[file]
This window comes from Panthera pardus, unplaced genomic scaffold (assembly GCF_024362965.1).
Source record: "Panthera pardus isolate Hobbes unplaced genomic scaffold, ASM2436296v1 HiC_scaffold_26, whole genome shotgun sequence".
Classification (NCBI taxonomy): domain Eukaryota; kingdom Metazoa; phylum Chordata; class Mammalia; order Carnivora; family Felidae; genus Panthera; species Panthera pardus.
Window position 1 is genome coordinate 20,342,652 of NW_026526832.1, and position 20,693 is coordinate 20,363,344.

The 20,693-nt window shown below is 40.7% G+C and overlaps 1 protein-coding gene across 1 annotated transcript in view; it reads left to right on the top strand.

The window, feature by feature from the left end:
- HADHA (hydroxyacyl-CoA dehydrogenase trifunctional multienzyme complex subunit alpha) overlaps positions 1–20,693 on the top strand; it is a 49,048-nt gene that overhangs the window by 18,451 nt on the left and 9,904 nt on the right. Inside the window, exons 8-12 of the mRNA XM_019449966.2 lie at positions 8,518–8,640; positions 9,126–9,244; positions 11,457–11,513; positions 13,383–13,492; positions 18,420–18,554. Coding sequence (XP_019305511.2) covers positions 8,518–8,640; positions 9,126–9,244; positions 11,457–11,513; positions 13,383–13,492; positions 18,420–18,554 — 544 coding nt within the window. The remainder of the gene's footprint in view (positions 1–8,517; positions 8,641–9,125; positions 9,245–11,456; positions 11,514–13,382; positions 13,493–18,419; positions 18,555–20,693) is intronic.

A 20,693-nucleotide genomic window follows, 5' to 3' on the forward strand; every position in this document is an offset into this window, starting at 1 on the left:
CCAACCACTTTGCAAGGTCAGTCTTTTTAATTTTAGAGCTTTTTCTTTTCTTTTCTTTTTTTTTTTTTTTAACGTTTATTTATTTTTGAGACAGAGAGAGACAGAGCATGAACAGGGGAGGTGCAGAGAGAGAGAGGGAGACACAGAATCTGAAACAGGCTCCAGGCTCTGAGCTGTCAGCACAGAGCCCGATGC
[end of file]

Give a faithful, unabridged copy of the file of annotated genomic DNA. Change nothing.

This window comes from Panthera pardus, unplaced genomic scaffold (assembly GCF_024362965.1).
Source record: "Panthera pardus isolate Hobbes unplaced genomic scaffold, ASM2436296v1 HiC_scaffold_26, whole genome shotgun sequence".
Classification (NCBI taxonomy): domain Eukaryota; kingdom Metazoa; phylum Chordata; class Mammalia; order Carnivora; family Felidae; genus Panthera; species Panthera pardus.
Window position 1 is genome coordinate 20,342,652 of NW_026526832.1, and position 20,693 is coordinate 20,363,344.

The 20,693-nt window shown below is 40.7% G+C and overlaps 1 protein-coding gene across 1 annotated transcript in view; it reads left to right on the top strand.

The window, feature by feature from the left end:
- HADHA (hydroxyacyl-CoA dehydrogenase trifunctional multienzyme complex subunit alpha) overlaps positions 1–20,693 on the top strand; it is a 49,048-nt gene that overhangs the window by 18,451 nt on the left and 9,904 nt on the right. Inside the window, exons 8-12 of the mRNA XM_019449966.2 lie at positions 8,518–8,640; positions 9,126–9,244; positions 11,457–11,513; positions 13,383–13,492; positions 18,420–18,554. Coding sequence (XP_019305511.2) covers positions 8,518–8,640; positions 9,126–9,244; positions 11,457–11,513; positions 13,383–13,492; positions 18,420–18,554 — 544 coding nt within the window. The remainder of the gene's footprint in view (positions 1–8,517; positions 8,641–9,125; positions 9,245–11,456; positions 11,514–13,382; positions 13,493–18,419; positions 18,555–20,693) is intronic.

A 20,693-nucleotide genomic window follows, 5' to 3' on the forward strand; every position in this document is an offset into this window, starting at 1 on the left:
CCAACCACTTTGCAAGGTCAGTCTTTTTAATTTTAGAGCTTTTTCTTTTCTTTTCTTTTTTTTTTTTTTTAACGTTTATTTATTTTTGAGACAGAGAGAGACAGAGCATGAACAGGGGAGGTGCAGAGAGAGAGAGGGAGACACAGAATCTGAAACAGGCTCCAGGCTCTGAGCTGTCAGCACAGAGCCCGATGC